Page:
Monday, April 19, 2010

Historical Bluebeard

Usually when we talk about the history of a fairy tale, we mean how the story evolved over time, but not a historical event on which the tale was based. With one of the creepiest fairy tales, Bluebeard, there are actually a couple possible historical precedents.

Kay Nielsen

Henry Bett claims that Gilles de Retz, Sieur de Laval, Marshal of France, was nicknamed "Barbe Bleue," "because of his blue-black beard," and that he believed he could restore his strength by bathing in the blood of young children (an awful resemblance to Countess Elisabeth Bathory bathing in the blood of young virgins to retain her beauty).

I haven't found any concurrence on the nickname or the bloodbaths, but he was a serial killer of young boys who gained pleasure from their pain and humiliation. More about him on wikipedia.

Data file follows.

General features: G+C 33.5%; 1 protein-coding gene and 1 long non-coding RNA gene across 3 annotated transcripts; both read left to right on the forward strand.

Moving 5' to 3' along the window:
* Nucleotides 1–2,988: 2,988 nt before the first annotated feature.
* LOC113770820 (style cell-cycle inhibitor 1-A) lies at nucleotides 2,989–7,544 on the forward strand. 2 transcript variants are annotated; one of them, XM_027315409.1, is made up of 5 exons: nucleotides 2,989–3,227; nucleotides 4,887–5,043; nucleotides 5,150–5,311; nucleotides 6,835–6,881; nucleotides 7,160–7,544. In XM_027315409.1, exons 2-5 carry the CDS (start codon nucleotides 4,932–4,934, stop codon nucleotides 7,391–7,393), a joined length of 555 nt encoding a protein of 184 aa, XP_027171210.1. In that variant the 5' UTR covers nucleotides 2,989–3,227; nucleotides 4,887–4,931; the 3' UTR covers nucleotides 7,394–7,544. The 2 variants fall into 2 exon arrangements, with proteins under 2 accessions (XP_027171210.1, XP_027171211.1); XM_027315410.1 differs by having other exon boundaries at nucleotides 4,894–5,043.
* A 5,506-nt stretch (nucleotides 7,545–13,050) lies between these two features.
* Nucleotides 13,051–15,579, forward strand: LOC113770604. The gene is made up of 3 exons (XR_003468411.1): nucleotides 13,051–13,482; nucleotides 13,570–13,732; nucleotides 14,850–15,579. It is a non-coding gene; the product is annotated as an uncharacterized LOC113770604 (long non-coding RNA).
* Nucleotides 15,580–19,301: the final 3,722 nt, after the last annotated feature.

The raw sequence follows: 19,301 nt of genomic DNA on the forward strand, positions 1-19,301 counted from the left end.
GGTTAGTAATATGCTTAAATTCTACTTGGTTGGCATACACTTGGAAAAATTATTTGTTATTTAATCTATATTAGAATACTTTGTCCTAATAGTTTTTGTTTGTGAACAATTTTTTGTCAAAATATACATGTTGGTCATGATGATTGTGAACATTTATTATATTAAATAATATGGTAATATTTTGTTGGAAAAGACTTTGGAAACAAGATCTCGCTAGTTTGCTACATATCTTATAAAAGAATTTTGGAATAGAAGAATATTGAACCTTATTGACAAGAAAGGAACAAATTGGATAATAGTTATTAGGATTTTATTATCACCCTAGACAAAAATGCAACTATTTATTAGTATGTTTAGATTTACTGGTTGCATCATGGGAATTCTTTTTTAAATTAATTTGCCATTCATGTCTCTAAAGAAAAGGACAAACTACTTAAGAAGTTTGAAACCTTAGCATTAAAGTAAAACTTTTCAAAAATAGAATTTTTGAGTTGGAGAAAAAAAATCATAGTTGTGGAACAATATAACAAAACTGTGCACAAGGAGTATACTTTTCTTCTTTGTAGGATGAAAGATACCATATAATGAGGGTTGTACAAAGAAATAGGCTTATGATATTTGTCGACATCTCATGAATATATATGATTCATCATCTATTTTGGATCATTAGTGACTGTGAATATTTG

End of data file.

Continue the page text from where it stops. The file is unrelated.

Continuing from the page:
Matt Mahurin

Conomor the Cursed is the other possible candidate for the "real" Bluebeard. Once again, history becomes intertwined with legend. We do know he existed and killed his wives-I can't tell from my sources what are the exact known facts, but there's a whole legend about killing his wives once they got pregnant and how the last one was murdered but brought back to life and became a saint.

Edmund Dulac

If you want to know more about the tale, read the annotated version on Surlalune, or Terri Windling's article. Windling explores the various folkloric versions that predate Charles Perrault's tale, and how many of the heroines were able to outwit their murderous husband on their own, saving their sisters who had been victims-a stark contrast to Perrault's heroine who can do nothing but wait for her brothers to save her. And the moral (Perrault's) which condemns the woman for disobedience, and not the serial killer husband.

Art by Frederic Theodore Lix

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